The City Council of Helsinki approved in its more than seven-hour meeting on 29 November. Veronika Honkasalo’s initiative to extend the social and health services of the so-called paperless people after the vote. The House of Commons was in the process of voting at about 100 speakers.
The decision means that people without papers will have the right in Helsinki, for example, to treat chronic illnesses and vaccinations. At present, the paperless have the right to emergency health services such as first aid.
The Helsinki Declaration of the municipality is fully readable on this link (in finnish). This is case number 22.
At its meeting last week, the Helsinki municipality added a new paragraph proposed by Sanna Vesikansa and Paavo Arhinmäki regarding Veronika Honkasalo’s initiative. The initiative reads as follows:
”The city government states that the needless to care and livelihood are guaranteed to the paperless. Essential care and livelihood include at least the necessary medical prescription drugs, accommodation and food. The right to urgent medical treatment in public health is determined by Section 50 of the Health Care Act. In addition to urgent care, the city will ensure the care, medication and follow-up of necessary illnesses, and vaccinations and oral health care to the same extent as asylum seekers.
Pregnant and families with children 0 to 2 years of age will be given the option of a longer-term crisis. If necessary, funding can be increased for emergency accommodation on unallocated funds so that the necessary conditions for human life, as guaranteed by the Constitution, will also be realized for the paperless.
The need for each assistance is assessed and social and health care professionals support the paperless to find more sustainable solutions and paths out of the intermediate space to which the paperlessness of a person leads. The meetings will pay particular attention to the emergence of trust and the provision of psychosocial support. Paperless healthcare takes place primarily in the city’s own health centers or, if necessary, in specialist health care. In some situations, a person can also be directed to services organized by organizations. Also in other reception work, the need for and the implementation of mental health services is clarified for the paperless. Insolvency must not be an obstacle to obtaining services.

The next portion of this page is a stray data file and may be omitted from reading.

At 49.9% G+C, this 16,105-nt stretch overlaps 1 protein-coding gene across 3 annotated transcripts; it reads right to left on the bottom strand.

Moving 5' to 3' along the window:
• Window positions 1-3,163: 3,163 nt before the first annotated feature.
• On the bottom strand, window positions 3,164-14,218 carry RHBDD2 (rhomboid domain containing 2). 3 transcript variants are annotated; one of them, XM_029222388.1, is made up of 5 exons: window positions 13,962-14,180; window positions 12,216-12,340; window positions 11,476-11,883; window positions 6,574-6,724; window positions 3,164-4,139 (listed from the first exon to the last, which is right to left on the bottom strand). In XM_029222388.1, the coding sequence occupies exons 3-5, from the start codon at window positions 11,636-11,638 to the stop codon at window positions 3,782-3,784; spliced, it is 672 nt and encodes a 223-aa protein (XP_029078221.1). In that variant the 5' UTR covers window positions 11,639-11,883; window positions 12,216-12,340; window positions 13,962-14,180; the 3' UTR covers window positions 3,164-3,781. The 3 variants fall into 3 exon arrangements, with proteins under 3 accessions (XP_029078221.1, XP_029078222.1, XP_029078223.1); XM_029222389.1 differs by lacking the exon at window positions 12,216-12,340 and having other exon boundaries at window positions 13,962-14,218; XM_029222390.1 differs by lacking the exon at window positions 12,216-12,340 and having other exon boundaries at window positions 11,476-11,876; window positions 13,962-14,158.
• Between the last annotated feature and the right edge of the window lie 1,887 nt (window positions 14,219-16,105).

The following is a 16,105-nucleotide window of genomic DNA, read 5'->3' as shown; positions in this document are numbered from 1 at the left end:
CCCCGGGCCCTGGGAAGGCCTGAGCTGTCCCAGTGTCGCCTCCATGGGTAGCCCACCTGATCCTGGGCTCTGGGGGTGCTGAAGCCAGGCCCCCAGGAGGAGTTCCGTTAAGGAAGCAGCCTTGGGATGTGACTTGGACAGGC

Paperless people are offered a free legal counseling service by obtaining it through organizational grants from a third sector. Increase the training of the child protection authorities and the entire social and healthcare staff on the situation of the paperless and, in particular, the rights of the paperless children and the obligation of secrecy relating to the status of children. The city will find out how well the amount of social assistance granted to paperless persons corresponds to the real need.
Helsinki also ensures that the city’s website provides sufficient information about the paperless right to services and the contact information for services in many languages, such as Arabic, Somali, Bulgarian and Romanian. Information and education will also be developed so that the city’s employees are fully aware of the services and practices they offer and are able to tell the paperless about their rights to the services.”
The aforementioned proposal has now been approved by the Helsinki City Council, and the city will begin to act accordingly.